While “Gravity” won a leading six awards at Sunday’s BAFTAs, including Best British Film. its fiercest Oscar rival — “12 Years a Slave” — claimed the Best Picture prize. However, “12 Years a Slave” won just one other award — Best Actor (Chiwetel Ejiofor) — out of 10 bids.
It had been expected to prevail in at least five races, including both supporting acting categories as well as adapted screenplay. Had it taken these prizes and perhaps one or two more like an upset in Best Director, it would have solidified its status as the presumptive Best Picture winner at the Oscars.
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That “12 Years a Slave” couldn’t win awards that seemed like certainties is troublesome, and even more so given that Oscar voting began on Friday and runs till next Tuesday (Feb. 25).
Sure, the last five films to take home the top BAFTA went on to triumph at the Oscars too. However, the winner of the BAFTA is decided by a purely popular vote (i.e., in a field of five nominees, it is possible to win with just 20% + 1 vote) while the academy uses a preferential ballot which rewards the film that is able to build the broadest consensus and is the highest ranked on 50% + 1 ballots.
And with only two wins out of 10 nominations, “12 Years a Slave” was certainly not the film around which BAFTA voters rallied this year. Rather, that was “Gravity” which went six for 11. Another Oscar hopeful — “American Hustle” — won three awards while “The Great Gatsby” took two.
But don’t BAFTA voters always spread the awards around?
They did that last year when “Lincoln” won just one of its 10 BAFTA nominations — Best Actor for Daniel Day-Lewis. “Lincoln” lost Best Picture to “Argo,” which claimed just three awards in all. The big winner was “Les Miserables” which took home four trophies while a quartet of films — “Amour,” Django Unchained,” Life of Pi” and “Skyfall” — each won a pair of prizes.
However, in each of the previous three years, the film that won Best Picture at both BAFTA and the Oscars was the big winner of the night at the BAFTAs.
In 2011, “The Artist” won seven awards while “Hugo” and “Tinker Tailor Soldier Spy” took two apiece.
In 2010, “The King’s Speech” won seven as well, with “The Social Network” claiming three and “Inception” two.
And in 2009, “The Hurt Locker” won six while “Avatar,” “Up” and “The Young Victoria” each won a pair.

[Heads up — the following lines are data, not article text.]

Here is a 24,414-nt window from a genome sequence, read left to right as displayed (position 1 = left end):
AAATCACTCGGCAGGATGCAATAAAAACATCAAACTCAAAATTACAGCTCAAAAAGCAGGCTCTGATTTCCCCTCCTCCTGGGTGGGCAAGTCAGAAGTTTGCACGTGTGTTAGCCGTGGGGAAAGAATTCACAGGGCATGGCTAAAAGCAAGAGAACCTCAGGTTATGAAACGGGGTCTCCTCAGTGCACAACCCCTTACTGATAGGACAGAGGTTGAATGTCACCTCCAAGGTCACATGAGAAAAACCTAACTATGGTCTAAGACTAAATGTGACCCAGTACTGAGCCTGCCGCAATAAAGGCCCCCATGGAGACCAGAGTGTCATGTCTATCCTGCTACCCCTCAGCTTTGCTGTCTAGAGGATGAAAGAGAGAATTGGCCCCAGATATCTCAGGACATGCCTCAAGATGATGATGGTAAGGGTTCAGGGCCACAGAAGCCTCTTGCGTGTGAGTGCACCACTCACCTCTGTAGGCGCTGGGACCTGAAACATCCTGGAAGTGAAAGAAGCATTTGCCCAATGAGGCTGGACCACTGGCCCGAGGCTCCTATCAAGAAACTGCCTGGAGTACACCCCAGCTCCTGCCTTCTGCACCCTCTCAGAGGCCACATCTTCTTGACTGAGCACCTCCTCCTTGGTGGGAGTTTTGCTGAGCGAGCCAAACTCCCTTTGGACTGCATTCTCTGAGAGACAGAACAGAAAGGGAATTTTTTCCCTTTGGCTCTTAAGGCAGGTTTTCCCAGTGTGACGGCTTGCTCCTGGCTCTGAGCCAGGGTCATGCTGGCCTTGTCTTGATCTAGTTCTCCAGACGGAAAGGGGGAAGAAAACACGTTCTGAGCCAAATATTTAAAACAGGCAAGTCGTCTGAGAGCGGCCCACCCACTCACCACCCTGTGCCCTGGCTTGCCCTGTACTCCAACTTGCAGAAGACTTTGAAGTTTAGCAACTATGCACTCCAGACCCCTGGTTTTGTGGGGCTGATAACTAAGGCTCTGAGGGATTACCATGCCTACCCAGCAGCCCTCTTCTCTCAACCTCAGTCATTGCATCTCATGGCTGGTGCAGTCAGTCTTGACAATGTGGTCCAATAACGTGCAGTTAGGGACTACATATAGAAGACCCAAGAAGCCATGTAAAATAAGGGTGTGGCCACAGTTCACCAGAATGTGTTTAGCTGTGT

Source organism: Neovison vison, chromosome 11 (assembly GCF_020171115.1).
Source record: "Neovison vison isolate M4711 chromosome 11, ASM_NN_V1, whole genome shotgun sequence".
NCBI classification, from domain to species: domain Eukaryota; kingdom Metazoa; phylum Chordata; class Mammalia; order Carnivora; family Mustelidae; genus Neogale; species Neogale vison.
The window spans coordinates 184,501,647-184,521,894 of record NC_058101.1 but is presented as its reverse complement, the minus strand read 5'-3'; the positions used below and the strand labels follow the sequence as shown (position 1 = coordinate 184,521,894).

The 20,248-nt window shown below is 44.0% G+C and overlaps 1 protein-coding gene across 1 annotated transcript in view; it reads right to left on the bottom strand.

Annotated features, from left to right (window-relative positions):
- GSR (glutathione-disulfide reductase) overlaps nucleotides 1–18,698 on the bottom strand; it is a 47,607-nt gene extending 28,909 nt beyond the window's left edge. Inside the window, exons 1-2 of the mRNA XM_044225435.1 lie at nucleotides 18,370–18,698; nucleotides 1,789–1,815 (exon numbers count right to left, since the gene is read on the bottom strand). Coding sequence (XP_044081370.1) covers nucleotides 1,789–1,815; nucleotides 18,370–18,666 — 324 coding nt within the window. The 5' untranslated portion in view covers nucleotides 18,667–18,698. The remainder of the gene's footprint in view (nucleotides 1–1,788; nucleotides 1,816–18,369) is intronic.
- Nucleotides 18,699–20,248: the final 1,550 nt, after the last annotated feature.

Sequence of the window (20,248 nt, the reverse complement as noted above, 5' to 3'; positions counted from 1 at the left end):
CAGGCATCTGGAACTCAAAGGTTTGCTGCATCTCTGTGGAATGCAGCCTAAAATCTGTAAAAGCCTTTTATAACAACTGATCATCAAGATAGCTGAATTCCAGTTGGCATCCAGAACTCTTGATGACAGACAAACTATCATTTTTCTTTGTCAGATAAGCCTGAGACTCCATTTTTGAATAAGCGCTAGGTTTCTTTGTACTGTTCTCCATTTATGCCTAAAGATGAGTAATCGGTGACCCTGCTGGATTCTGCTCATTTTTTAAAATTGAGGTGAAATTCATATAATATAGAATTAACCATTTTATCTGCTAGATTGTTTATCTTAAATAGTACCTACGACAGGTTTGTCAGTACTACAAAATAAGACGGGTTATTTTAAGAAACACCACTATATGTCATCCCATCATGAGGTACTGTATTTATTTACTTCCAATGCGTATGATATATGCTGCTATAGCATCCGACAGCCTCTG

And we saw that sweep effect this year, with “Gravity” taking six, including a surprise win for Best British Film. So, why did it not win Best Picture too?
That “Gravity” was in contention for both while “12 Years a Slave” was not allowed voters a way to reward both films with a best picture prize. The homegrown award has come to be seen as a pretty nice consolation prize. Indeed, since the British academy reintroduced Best British Film in 1992, separate from the top prize for Best Picture, only one movie — “The King’s Speech” (2010) — has won both.
This year, we were predicting that “Philomena would win Best British Film. While it lost that race to “Gravity,” it edged out “12 Years a Slave” for the Adapted Screenplay prize. Yes, “Philomena” scribes Steve Coogan and Jeff Pope have won BAFTAs on the TV side. However, for Oscar frontrunner John Ridley to lose this race must make us question the depth of support for “12 Years a Slave” with the academy.
Remember, upwards of 600 academy members are also BAFTA voters. That they also snubbed both of the supporting performances in “12 Years a Slave” was another shock.
Michael Fassbender was predicted to prevail easily in the supporting actor race. After all, each of his first two collaborations with “12 Years” helmer Steve McQueen — “Hunger” (2009); “Shame” (2012) — had contended for Best British Film with the former losing to “Man on Wire” and the latter to “Tinker Tailor Soldier Spy.” Fassbender had reaped respective bids for Rising Star (losing to Noel Clarke) and Best Actor (Jean Dujardin won here for “The Artist” before repeating at the Oscars.)
Lupita Nyongo lost to Jennifer Lawrence (“American Hustle“) whose last victory had been at Globes. It was not thought that her star power would be able to overcome the momentum for Nyongo, who claimed the SAG and Critics’ Choice awards. But perhaps that was just BAFTA voters making up for giving Best Actress last year to Emmanuelle Riva (“Amour”) over Lawrence who went on to win the Oscar for “Silver Linings Playbook.”
Who do you think is going to win Best Picture at the Oscars? Vote below using our easy drag-and-drop menu. Come back and change your predictions as often as you like till Oscar night, March 2.